At the Dead Sea, Jordan’s message was ‘staying alive’
The Hashemite Kingdom is a real-life manifestation of what it means to be caught between a rock and a hard place
Jordanians are not known to be the most cheerful among Arabs; in fact, their reputation is that they constantly frown and rarely smile.
Of course, this is a mere stereotype and probably an unfair exaggeration often used in the context of popular jokes; however, the harsh reality is that Jordanians have very few reasons to be happy.
To start with, the Hashemite Kingdom is a real-life manifestation of what it means to be caught between a rock and a hard place. Indeed, it is almost miraculous that this country is still standing when turmoil is – literally – surrounding it from all directions, be it in ISIS-infected Iraq, war-torn Syria, handicapped Lebanon or in the occupied Palestinian lands across the bank.
Obviously, the spillover of the disastrous situation in all these neighboring countries takes many forms. One incredibly graphic and gruesome example is last February’s video of a Jordanian fighter pilot by the name of Moaz al-Kasasbeh who was burnt alive by ISIS terrorists.
Of course, many Jordanians are fiercely and publically anti-ISIS. Most of them see this group for what it is: a bunch of thugs who have nothing to do with Islam. Others oppose ISIS, not out of rejection of their evil ideology, but due to a widely spread conspiracy theory which suggests that ISIS was actually formed, and is still being managed by, the CIA (as a member of the audience told columnist David Ignatius when he was a guest speaker last October at the Columbia Global Center in Amman).
There are also some ISIS supporters among Jordanians who wrongfully see the terrorist group as a natural Sunni ally when compared to the murderous (Alawite) Assad Regime in Syria or the tyranny of the (former Shiite PM) Nouri al-Maliki’s rule in Iraq.
‘Damned if you, damned if you don’t’
With a population of approximately six million people, Jordan is incredibly unfortunate when it comes to natural resources. It has long struggled to secure sustainable solutions for providing water, electricity and fuel for its people. What doesn’t help is that the kingdom – given its geographical location – has always been a destination for hundreds of thousands of refugees coming from war-torn neighboring countries.
In a few cases, such as with Palestinian and Iraqi craftsmen, businessmen and investors, their migration into Amman and other cities has had a significantly positive impact in helping to build the nation and inject much needed cash into various business sectors.
However, in most cases, Jordan was faced with a “damned if you do, damned if you don’t” situation. They can’t – for humanitarian reasons – decline the entry of needy, homeless women, children and men. At the same time, once they allow them in, the country has to live with the economic woes of such a decision; increasing property prices, lower wages for local employees (given the cheaper refugee option) and the massive cost of maintaining refugee camps.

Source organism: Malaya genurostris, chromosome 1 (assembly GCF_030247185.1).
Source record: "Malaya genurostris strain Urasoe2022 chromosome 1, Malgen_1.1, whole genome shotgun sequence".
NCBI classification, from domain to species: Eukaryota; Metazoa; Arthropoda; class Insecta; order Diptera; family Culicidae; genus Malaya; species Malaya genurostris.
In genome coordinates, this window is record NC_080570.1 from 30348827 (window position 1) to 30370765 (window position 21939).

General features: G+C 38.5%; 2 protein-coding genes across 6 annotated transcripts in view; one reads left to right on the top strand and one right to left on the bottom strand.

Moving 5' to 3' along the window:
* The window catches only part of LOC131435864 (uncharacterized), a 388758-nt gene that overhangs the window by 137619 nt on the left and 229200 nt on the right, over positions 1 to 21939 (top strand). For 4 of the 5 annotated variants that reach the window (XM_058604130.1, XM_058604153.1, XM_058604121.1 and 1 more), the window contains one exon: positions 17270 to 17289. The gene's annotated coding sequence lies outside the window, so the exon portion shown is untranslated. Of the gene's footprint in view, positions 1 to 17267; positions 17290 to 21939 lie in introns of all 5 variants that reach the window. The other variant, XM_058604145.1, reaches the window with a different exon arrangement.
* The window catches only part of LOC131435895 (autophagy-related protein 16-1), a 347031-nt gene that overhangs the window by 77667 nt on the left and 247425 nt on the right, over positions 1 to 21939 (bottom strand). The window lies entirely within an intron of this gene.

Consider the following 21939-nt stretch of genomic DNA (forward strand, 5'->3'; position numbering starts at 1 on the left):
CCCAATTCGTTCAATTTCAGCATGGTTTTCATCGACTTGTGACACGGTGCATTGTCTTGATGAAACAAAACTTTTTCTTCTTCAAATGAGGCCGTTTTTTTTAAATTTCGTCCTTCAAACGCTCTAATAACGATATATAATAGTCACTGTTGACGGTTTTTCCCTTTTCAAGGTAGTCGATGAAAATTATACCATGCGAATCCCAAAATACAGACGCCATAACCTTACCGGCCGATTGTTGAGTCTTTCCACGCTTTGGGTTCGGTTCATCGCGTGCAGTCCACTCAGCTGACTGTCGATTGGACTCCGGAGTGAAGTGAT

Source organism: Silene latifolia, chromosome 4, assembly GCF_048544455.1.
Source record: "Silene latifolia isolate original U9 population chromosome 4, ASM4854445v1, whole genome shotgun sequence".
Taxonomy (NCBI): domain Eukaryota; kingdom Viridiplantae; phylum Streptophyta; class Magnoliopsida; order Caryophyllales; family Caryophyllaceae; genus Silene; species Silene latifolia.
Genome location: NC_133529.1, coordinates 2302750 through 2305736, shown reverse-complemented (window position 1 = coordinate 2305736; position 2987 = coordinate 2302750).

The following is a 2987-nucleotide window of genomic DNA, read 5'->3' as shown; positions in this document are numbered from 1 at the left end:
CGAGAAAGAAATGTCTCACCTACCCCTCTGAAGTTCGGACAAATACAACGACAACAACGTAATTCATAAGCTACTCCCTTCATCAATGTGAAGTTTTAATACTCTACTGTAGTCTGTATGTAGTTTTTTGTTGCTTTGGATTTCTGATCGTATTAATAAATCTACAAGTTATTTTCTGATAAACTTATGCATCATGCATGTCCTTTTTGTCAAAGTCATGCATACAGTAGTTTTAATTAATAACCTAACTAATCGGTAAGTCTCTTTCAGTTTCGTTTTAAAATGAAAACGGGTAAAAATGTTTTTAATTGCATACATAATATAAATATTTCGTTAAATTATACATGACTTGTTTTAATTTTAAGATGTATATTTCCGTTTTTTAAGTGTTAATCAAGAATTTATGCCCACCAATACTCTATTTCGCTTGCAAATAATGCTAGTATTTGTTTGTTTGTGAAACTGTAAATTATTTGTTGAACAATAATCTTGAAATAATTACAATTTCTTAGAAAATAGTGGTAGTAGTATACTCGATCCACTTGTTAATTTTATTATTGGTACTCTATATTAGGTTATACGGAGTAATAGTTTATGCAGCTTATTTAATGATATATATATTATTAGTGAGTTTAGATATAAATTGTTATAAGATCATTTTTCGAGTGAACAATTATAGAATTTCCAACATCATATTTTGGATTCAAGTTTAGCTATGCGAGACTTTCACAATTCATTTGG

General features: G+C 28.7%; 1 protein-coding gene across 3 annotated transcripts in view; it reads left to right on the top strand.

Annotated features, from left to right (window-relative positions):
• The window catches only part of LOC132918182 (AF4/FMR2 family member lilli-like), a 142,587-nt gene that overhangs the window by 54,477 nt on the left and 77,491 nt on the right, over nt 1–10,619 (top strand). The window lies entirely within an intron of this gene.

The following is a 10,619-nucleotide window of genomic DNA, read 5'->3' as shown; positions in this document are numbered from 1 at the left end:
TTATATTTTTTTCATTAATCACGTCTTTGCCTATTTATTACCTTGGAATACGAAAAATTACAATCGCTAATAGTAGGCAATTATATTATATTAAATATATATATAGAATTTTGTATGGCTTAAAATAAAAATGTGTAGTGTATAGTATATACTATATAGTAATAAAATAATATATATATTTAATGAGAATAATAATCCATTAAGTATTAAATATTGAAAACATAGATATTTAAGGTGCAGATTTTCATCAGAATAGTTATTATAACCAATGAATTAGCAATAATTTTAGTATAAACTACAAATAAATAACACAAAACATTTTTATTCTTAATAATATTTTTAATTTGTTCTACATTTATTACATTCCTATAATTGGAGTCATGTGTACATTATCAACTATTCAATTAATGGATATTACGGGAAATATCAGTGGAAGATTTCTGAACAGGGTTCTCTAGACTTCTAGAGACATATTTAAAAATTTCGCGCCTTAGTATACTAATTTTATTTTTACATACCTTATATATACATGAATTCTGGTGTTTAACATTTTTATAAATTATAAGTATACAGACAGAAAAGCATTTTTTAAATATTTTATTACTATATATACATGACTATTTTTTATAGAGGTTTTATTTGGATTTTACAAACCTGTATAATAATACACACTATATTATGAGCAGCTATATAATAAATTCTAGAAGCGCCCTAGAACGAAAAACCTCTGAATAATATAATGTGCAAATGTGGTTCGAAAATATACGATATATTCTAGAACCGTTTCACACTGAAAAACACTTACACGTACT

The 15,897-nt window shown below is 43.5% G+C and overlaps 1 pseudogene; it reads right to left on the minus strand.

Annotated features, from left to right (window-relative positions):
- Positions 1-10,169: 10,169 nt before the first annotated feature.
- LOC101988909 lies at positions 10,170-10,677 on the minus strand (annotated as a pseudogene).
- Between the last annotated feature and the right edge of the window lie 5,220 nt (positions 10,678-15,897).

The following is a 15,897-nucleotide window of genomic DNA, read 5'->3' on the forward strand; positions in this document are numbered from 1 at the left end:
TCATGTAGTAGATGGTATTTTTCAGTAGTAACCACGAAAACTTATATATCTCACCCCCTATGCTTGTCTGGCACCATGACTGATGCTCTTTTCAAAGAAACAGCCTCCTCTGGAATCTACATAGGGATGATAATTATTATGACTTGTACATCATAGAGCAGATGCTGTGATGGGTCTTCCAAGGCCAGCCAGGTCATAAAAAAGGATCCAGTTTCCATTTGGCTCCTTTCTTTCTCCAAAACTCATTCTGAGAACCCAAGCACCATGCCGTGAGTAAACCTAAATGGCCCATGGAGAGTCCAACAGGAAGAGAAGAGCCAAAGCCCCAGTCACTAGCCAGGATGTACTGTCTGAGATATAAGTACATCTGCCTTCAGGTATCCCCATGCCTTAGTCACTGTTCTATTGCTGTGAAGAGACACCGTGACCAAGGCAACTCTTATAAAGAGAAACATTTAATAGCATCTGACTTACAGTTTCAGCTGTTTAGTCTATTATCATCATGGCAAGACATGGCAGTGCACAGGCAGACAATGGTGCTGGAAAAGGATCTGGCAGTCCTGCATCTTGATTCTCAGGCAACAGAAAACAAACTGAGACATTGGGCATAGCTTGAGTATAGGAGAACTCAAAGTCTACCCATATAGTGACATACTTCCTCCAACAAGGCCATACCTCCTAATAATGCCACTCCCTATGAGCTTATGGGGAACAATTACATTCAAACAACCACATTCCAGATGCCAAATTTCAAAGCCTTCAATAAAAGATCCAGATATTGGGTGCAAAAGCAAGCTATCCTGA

Jordan is definitely an example for many other Arab countries that moving forward is probably the best way to escape a fire surrounding youFaisal J. Abbas
So one can only imagine what Jordan’s Minister of Planning and International Cooperation Imad Najib Fakhoury had in mind when he spoke during the Al Arabiya News Channel’s panel discussion a few days ago at the regional World Economic Forum (WEF) meeting at the Dead Sea.
“We have over 1.4 million Syrians and this is creating challenges,” he told Al Arabiya’s Rima Maktabi, noting that the majority of these refugees are unregistered and calling for what he described as a “Marshal Plan to provide support.”
Despite these gloomy realities, and a national reputation of being pessimistic, Jordan positioned itself to be the complete opposite at the WEF when it displayed how keen it was on “staying alive” and why positive thinking and determining to succeed against the odds is often the best way to face challenges.
After listening to King Abdullah II’s opening remarks at the conference, one can’t but applaud the resilience, stamina and determination of this country not to surrender to the challenging environment that surrounds it.
“We are pleased to see the budget deficit down by 15 percent, and foreign reserves up to the highest level in Jordan’s history. And despite all the challenges that surround us, Jordan has been able to grow at more than 3 percent last year and is expected to grow at close to 4 percent over this year,” said King Abdullah.
The opening speech was followed by the announcement of a national drive called “Jordan Re-launched” which aims to attract investment and promote opportunities in the kingdom.
Upon the conclusion of the announcement, I found myself recalling a great quote by Winston Churchill: “If you are going through hell, keep going!”
Jordan is definitely an example for many other Arab countries that moving forward is probably the best way to escape a fire surrounding you. Obviously, the quicker you move, the better.
Faisal J. Abbas is the Editor-in-Chief of Al Arabiya English, he is a renowned blogger and an award-winning journalist. Faisal covered the Middle East extensively working for Future Television of Lebanon and both Al-Hayat and Asharq Al-Awsat pan-Arab dailies. He blogs for The Huffington Post since 2008, and is a recipient of many media awards and a member of the British Society of Authors, National Union of Journalists, the John Adams Society as well as an associate member of the Cambridge Union Society. He can be reached on @FaisalJAbbas on Twitter.
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